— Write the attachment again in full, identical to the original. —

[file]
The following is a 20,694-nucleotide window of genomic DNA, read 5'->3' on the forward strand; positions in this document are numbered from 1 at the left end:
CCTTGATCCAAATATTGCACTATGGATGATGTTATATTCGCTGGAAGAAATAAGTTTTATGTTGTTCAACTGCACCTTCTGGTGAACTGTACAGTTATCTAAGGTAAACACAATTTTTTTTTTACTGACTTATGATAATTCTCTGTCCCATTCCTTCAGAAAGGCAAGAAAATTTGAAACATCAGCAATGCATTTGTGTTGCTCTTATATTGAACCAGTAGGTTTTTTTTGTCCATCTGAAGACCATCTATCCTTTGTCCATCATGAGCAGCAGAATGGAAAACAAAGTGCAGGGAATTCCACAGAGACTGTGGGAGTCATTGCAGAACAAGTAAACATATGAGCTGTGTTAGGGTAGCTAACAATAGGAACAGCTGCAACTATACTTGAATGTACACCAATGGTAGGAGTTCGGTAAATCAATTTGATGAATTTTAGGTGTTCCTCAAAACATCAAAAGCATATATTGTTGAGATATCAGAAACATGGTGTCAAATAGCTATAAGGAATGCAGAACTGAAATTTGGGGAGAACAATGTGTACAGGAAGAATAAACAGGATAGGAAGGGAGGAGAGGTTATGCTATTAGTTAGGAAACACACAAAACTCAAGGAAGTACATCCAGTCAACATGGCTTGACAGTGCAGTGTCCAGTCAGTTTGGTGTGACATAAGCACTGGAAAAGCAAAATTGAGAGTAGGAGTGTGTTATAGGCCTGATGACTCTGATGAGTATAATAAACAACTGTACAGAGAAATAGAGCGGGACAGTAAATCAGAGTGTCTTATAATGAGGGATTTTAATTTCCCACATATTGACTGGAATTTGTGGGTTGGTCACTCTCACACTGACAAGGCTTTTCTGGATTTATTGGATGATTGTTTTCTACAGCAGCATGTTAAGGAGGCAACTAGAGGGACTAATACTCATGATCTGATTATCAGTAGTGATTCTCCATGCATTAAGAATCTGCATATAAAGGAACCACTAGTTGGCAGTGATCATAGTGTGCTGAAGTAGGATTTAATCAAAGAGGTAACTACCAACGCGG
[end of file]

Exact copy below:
The following is a 20,694-nucleotide window of genomic DNA, read 5'->3' on the forward strand; positions in this document are numbered from 1 at the left end:
CCTTGATCCAAATATTGCACTATGGATGATGTTATATTCGCTGGAAGAAATAAGTTTTATGTTGTTCAACTGCACCTTCTGGTGAACTGTACAGTTATCTAAGGTAAACACAATTTTTTTTTTACTGACTTATGATAATTCTCTGTCCCATTCCTTCAGAAAGGCAAGAAAATTTGAAACATCAGCAATGCATTTGTGTTGCTCTTATATTGAACCAGTAGGTTTTTTTTGTCCATCTGAAGACCATCTATCCTTTGTCCATCATGAGCAGCAGAATGGAAAACAAAGTGCAGGGAATTCCACAGAGACTGTGGGAGTCATTGCAGAACAAGTAAACATATGAGCTGTGTTAGGGTAGCTAACAATAGGAACAGCTGCAACTATACTTGAATGTACACCAATGGTAGGAGTTCGGTAAATCAATTTGATGAATTTTAGGTGTTCCTCAAAACATCAAAAGCATATATTGTTGAGATATCAGAAACATGGTGTCAAATAGCTATAAGGAATGCAGAACTGAAATTTGGGGAGAACAATGTGTACAGGAAGAATAAACAGGATAGGAAGGGAGGAGAGGTTATGCTATTAGTTAGGAAACACACAAAACTCAAGGAAGTACATCCAGTCAACATGGCTTGACAGTGCAGTGTCCAGTCAGTTTGGTGTGACATAAGCACTGGAAAAGCAAAATTGAGAGTAGGAGTGTGTTATAGGCCTGATGACTCTGATGAGTATAATAAACAACTGTACAGAGAAATAGAGCGGGACAGTAAATCAGAGTGTCTTATAATGAGGGATTTTAATTTCCCACATATTGACTGGAATTTGTGGGTTGGTCACTCTCACACTGACAAGGCTTTTCTGGATTTATTGGATGATTGTTTTCTACAGCAGCATGTTAAGGAGGCAACTAGAGGGACTAATACTCATGATCTGATTATCAGTAGTGATTCTCCATGCATTAAGAATCTGCATATAAAGGAACCACTAGTTGGCAGTGATCATAGTGTGCTGAAGTAGGATTTAATCAAAGAGGTAACTACCAACGCGG